4. Can a research experience count towards clinical hours?

Research experience only counts as clinical hours if it involves research tasks completed in a clinical setting with direct patient care.

5. Why are clinical hours so important for medical school?

Clinical hours give you the opportunity to explore your interest in medicine and confirm you have the commitment, passion, and skills to become a successful physician. 

6. What are the different types of clinical experience?

You can get paid experience through a premed job or unpaid clinical experience through volunteer work.

7. How to get clinical experience?

You can apply for volunteering opportunities in clinical centers such as hospitals, as well as nursing homes, hospice settings, mental health treatment facilities, blood banks, and so on. Make sure you tap into all the available resources through your university or your alumni networks.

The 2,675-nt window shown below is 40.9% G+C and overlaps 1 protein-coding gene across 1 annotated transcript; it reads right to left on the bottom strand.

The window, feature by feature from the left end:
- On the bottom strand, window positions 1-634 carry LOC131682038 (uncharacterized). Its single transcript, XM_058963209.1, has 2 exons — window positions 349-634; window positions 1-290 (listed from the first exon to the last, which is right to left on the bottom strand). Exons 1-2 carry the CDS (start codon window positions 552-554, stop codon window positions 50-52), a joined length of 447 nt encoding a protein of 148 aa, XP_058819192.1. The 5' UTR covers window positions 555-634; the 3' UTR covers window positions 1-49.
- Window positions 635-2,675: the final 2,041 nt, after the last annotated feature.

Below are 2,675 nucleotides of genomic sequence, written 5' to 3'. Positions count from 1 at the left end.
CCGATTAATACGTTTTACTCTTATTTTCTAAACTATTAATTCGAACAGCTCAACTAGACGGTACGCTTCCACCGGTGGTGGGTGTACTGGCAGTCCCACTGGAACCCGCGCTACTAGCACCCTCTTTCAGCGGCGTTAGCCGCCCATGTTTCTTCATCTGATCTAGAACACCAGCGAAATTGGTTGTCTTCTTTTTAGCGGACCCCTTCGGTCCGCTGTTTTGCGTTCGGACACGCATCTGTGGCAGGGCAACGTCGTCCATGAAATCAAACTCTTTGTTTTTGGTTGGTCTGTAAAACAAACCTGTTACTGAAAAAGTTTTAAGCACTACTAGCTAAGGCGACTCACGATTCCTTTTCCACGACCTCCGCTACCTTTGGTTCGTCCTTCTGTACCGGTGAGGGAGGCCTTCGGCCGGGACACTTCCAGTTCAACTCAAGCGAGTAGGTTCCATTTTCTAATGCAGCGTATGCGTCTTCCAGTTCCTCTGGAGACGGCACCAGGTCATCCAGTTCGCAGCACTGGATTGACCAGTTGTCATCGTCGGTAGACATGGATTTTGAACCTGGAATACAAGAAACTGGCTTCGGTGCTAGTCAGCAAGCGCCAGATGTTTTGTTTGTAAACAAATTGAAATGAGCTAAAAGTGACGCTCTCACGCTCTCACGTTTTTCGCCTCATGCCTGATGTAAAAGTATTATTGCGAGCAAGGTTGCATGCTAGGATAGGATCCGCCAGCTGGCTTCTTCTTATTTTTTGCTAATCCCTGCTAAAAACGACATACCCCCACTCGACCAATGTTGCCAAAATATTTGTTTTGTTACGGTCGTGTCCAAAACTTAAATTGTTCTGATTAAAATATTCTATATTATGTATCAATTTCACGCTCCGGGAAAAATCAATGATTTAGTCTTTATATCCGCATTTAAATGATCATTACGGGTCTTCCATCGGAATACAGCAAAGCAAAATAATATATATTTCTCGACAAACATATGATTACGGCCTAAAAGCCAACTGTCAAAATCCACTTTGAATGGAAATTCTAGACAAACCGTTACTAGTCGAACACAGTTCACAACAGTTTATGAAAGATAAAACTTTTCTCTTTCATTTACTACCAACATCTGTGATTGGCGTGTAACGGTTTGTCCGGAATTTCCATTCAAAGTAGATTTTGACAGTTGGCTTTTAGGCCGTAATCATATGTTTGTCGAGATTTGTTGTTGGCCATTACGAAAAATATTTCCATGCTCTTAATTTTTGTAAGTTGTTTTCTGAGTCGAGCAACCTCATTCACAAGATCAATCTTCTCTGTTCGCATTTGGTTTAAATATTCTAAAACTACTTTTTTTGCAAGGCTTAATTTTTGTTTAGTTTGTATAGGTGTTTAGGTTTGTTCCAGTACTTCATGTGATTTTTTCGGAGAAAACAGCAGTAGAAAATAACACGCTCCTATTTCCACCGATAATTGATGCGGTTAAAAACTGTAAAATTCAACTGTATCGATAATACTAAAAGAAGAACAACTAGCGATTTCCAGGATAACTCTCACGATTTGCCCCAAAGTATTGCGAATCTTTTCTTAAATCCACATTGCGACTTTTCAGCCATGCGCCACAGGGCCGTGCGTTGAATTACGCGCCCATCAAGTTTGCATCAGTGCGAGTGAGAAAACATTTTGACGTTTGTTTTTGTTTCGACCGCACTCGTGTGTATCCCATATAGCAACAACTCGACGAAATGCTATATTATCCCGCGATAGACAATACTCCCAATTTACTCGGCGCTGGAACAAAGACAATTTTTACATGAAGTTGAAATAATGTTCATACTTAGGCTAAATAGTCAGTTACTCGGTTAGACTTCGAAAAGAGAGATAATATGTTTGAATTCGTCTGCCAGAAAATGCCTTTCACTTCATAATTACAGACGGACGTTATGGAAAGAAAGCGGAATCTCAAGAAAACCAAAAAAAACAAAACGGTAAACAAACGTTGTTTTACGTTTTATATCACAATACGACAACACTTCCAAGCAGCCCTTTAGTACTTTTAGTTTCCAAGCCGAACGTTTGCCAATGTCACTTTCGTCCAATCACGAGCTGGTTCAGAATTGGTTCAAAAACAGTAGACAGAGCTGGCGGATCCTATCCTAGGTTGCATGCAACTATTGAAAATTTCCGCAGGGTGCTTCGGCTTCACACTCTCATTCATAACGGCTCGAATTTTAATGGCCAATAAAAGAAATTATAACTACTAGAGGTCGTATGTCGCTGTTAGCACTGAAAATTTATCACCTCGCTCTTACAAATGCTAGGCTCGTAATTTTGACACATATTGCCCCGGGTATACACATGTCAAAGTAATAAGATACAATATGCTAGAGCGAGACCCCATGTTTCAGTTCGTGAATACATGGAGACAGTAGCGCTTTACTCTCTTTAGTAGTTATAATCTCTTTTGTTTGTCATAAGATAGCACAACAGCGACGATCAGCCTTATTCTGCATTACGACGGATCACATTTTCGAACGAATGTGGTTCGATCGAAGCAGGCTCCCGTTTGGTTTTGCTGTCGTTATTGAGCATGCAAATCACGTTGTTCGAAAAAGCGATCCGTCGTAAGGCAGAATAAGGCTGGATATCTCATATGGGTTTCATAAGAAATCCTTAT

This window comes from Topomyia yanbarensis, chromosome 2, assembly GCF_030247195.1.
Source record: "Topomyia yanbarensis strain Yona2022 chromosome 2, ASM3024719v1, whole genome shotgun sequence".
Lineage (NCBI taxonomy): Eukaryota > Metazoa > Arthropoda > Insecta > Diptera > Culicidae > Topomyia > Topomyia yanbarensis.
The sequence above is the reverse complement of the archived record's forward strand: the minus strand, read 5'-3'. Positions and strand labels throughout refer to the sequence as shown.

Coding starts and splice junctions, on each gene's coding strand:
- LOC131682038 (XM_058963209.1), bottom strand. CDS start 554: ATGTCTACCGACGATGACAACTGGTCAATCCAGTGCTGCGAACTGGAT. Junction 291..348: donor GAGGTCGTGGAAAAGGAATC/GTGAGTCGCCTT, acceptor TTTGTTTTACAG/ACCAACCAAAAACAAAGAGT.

8. What can I do if I have limited clinical experience?

You can choose to take a gap year and gain clinical experience or offset this weakness in your application by addressing your lack of clinical experience and emphasize your other strengths.

To your success,

Your friends at BeMo

BeMo Academic Consulting


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1 Comments

Eileen Huang

Hi, I am looking to apply for master in physical therapy (PT), and I want to ask if it is necessary for work in a hospital? I am looking at emergency department volunteer in addition to PT assistant volunteering (PT volunteering in a long-term care, which I am going to start soon for 2 hours each week). I want to try a fast-paced environment (ER environment), but at the same time I think I am the kind of person who prefer a PT setting over a fast paced ER setting; will the admission committee think I am not suited for the PT profession?

Reply

BeMo Academic Consulting

Hello Eileen! Any clinical experience will be impressive! You do not need to have clinical experience in the exact specialty you plan to pursue.